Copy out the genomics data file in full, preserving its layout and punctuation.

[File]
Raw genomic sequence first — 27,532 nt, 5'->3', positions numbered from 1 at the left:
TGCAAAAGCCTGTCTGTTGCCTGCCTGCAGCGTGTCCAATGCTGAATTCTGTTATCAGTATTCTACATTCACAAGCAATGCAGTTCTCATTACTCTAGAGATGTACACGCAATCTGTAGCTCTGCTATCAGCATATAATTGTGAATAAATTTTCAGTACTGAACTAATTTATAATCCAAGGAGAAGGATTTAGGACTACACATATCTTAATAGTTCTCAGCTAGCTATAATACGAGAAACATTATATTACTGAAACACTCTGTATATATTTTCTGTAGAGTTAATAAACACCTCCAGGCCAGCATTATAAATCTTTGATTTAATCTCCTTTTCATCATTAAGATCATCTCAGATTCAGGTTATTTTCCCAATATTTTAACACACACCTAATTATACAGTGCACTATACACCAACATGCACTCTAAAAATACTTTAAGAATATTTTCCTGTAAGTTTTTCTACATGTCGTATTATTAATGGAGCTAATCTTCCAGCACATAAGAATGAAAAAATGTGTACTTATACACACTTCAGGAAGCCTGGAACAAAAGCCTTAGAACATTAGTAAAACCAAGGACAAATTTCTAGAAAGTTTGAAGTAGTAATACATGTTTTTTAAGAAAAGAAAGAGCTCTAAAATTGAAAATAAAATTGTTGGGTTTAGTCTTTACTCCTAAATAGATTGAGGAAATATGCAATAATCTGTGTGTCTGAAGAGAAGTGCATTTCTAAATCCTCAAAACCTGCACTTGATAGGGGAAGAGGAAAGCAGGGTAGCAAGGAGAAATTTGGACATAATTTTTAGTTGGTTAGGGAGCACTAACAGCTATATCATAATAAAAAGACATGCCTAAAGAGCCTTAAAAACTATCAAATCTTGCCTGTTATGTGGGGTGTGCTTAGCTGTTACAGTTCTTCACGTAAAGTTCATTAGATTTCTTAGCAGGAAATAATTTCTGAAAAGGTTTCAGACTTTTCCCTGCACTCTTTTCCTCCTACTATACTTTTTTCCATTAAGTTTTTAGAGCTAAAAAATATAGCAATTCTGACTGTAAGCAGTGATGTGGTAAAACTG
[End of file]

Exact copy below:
Raw genomic sequence first — 27,532 nt, 5'->3', positions numbered from 1 at the left:
TGCAAAAGCCTGTCTGTTGCCTGCCTGCAGCGTGTCCAATGCTGAATTCTGTTATCAGTATTCTACATTCACAAGCAATGCAGTTCTCATTACTCTAGAGATGTACACGCAATCTGTAGCTCTGCTATCAGCATATAATTGTGAATAAATTTTCAGTACTGAACTAATTTATAATCCAAGGAGAAGGATTTAGGACTACACATATCTTAATAGTTCTCAGCTAGCTATAATACGAGAAACATTATATTACTGAAACACTCTGTATATATTTTCTGTAGAGTTAATAAACACCTCCAGGCCAGCATTATAAATCTTTGATTTAATCTCCTTTTCATCATTAAGATCATCTCAGATTCAGGTTATTTTCCCAATATTTTAACACACACCTAATTATACAGTGCACTATACACCAACATGCACTCTAAAAATACTTTAAGAATATTTTCCTGTAAGTTTTTCTACATGTCGTATTATTAATGGAGCTAATCTTCCAGCACATAAGAATGAAAAAATGTGTACTTATACACACTTCAGGAAGCCTGGAACAAAAGCCTTAGAACATTAGTAAAACCAAGGACAAATTTCTAGAAAGTTTGAAGTAGTAATACATGTTTTTTAAGAAAAGAAAGAGCTCTAAAATTGAAAATAAAATTGTTGGGTTTAGTCTTTACTCCTAAATAGATTGAGGAAATATGCAATAATCTGTGTGTCTGAAGAGAAGTGCATTTCTAAATCCTCAAAACCTGCACTTGATAGGGGAAGAGGAAAGCAGGGTAGCAAGGAGAAATTTGGACATAATTTTTAGTTGGTTAGGGAGCACTAACAGCTATATCATAATAAAAAGACATGCCTAAAGAGCCTTAAAAACTATCAAATCTTGCCTGTTATGTGGGGTGTGCTTAGCTGTTACAGTTCTTCACGTAAAGTTCATTAGATTTCTTAGCAGGAAATAATTTCTGAAAAGGTTTCAGACTTTTCCCTGCACTCTTTTCCTCCTACTATACTTTTTTCCATTAAGTTTTTAGAGCTAAAAAATATAGCAATTCTGACTGTAAGCAGTGATGTGGTAAAACTG